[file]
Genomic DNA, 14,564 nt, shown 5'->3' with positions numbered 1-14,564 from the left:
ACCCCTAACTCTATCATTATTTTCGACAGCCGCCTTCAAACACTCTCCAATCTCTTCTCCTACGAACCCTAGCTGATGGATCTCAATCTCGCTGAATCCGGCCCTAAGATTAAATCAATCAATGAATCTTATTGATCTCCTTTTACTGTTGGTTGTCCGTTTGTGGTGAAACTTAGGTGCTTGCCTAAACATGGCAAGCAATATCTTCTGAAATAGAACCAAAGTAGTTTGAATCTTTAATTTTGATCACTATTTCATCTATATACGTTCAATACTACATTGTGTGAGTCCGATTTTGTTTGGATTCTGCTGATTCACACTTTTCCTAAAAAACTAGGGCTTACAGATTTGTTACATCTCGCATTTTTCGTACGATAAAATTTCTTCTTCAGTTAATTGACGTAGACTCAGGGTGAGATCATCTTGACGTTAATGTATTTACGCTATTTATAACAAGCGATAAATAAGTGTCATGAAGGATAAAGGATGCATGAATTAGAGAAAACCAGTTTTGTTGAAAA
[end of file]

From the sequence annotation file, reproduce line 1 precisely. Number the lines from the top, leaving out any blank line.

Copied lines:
Genomic DNA, 14,564 nt, shown 5'->3' with positions numbered 1-14,564 from the left: